What Is a Bad Credit Score?
A credit score is a number that represents how likely you are to pay back money borrowed from lenders, such as banks and finance companies. The higher your score, the more likely you will repay your debts on time.
Your credit score is calculated based on information in your credit report, which includes details about your borrowing habits, including any unpaid bills or late payments. It also considers whether you have been sued for debt collection. If so, what type of judgment was made against you?
Your credit score can range between 300 and 850, with 700 considered excellent. A score above 750 indicates good repayment ability. Generally speaking, poor credit is any credit score that is below 640. This means the borrower has a history of making late payments or has defaulted on past loans. Poor credit can make it challenging to qualify for new loans and lead to higher interest rates.
Credit scores are used by many financial institutions when deciding whether to lend you money, and they affect your interest rates and other terms of lending.
What Determines Credit Scores?
The main components that determine your credit score:
This component accounts for 30% of your overall credit score. Your payment histories have determined this over the past 12 months. If you’ve paid off your debts on time, your credit score will show up positively.
If you’re struggling to make ends meet, keeping up with your monthly payments may be difficult. However, there are ways to improve your payment history. For example, you could consider refinancing your mortgage to lower your interest rate, or you could consolidate your debts into one loan.
It would be best if you aimed to pay off your debts within 60 days of receiving them. Any outstanding debts that haven’t been paid within this period will negatively impact your credit score.
This component accounts for 20% of your overall credit rating. This is determined by calculating the total amount owed on your credit cards, loans, and mortgages.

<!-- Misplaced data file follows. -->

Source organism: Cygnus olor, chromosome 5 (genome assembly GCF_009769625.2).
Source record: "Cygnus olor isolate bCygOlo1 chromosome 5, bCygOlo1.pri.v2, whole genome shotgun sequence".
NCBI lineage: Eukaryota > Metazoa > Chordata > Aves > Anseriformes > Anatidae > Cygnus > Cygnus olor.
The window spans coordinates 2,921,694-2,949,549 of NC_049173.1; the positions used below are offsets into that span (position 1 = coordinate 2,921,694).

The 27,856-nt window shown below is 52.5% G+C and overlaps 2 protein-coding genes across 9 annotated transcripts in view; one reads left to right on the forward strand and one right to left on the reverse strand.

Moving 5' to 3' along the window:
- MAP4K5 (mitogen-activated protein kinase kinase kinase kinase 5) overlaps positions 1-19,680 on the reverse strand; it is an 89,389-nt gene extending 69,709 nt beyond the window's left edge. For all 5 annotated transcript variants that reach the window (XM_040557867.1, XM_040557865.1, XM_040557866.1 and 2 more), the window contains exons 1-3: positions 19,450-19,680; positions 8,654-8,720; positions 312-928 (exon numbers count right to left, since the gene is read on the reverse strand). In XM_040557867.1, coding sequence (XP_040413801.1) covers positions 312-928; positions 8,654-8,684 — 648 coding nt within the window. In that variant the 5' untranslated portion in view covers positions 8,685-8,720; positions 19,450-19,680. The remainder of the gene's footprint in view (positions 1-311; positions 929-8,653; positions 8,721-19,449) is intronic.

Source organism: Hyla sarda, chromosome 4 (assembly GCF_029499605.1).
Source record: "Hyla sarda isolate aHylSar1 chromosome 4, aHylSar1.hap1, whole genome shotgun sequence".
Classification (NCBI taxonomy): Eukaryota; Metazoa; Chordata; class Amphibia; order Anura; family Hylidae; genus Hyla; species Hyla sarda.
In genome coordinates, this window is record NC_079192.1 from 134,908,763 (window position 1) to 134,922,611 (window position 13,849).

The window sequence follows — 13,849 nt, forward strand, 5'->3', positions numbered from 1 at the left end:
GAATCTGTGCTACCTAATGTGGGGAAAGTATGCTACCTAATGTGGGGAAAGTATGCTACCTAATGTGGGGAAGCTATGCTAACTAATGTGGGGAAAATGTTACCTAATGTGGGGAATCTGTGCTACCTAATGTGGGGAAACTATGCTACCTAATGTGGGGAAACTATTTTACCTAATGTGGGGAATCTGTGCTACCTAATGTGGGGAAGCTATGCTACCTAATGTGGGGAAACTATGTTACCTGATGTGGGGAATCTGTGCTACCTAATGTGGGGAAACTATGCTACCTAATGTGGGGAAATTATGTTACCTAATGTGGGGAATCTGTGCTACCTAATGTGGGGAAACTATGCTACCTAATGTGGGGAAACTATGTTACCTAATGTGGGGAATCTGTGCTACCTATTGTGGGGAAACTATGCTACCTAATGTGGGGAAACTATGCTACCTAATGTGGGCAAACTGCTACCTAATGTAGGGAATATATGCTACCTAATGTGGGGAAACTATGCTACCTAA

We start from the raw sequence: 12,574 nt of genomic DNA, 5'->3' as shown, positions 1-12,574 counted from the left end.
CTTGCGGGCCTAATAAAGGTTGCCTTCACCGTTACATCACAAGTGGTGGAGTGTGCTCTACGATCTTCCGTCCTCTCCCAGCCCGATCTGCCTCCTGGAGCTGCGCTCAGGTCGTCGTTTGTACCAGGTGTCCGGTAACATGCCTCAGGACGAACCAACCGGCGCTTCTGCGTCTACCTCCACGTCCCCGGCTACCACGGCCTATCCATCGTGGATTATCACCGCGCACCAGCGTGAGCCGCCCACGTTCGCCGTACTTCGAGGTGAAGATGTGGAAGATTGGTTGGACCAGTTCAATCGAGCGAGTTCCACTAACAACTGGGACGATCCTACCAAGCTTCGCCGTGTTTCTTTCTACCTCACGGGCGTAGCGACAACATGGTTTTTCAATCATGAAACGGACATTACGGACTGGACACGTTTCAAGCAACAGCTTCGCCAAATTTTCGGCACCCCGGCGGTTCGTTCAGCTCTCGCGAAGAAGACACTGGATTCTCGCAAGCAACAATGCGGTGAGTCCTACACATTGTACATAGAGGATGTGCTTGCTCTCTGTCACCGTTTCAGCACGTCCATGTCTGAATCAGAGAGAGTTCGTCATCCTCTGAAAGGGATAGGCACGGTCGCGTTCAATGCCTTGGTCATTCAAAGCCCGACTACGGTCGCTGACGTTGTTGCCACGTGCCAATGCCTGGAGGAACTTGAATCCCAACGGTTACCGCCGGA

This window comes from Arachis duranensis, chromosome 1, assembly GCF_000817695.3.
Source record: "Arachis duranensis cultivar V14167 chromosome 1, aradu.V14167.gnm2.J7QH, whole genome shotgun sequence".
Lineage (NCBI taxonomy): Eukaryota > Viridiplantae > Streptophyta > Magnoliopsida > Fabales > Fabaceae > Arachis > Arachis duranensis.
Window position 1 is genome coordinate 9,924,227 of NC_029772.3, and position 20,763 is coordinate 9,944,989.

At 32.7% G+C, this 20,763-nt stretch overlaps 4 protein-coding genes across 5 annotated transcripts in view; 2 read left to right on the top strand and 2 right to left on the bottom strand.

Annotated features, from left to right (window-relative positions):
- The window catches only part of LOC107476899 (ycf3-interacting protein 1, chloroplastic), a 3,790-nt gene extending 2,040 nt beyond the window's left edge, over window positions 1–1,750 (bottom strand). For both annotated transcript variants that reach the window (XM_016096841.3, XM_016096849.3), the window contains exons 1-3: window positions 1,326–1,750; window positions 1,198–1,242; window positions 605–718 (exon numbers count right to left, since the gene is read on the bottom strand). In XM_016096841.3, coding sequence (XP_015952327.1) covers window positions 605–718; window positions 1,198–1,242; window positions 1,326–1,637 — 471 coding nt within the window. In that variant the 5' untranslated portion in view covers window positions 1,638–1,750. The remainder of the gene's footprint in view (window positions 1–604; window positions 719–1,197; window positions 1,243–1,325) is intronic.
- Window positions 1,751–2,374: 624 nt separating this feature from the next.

Lenders use this figure to assess your risk of defaulting on future debts. They want to know how much you owe because they need to calculate how much money they stand to lose if you don’t repay your debts.
In addition, lenders look at the length of time you’ve had these debts. Lenders tend to give you less time to pay off more significant debt than smaller ones.
Length of Time Since Last Payment:
This component accounts for 10% of your overall credit score. This is determined by assessing how long it has been since you last repaid your debts. It takes lenders around 90 days to build a complete picture of your payment history. Therefore, if you haven’t paid your debts for longer than 90 days, your lender won’t be able to predict how likely you are to repay your debts accurately.
However, if you’ve recently started repaying your debts, your lender will take note of this. Your credit score will increase as your payment history improves.
How Can I Improve My Credit Score?
Improving your credit score isn’t easy. But there are ways to boost your score without waiting years to see results. Here are some tips to help you get started:
Pay Your Bills on Time:
One way to improve your credit score is to pay your bills on time. Your credit rating will improve if you consistently pay your bills on time. To do this, set up automatic bill payments through online banking, or ask your creditors to send you reminders before your due date.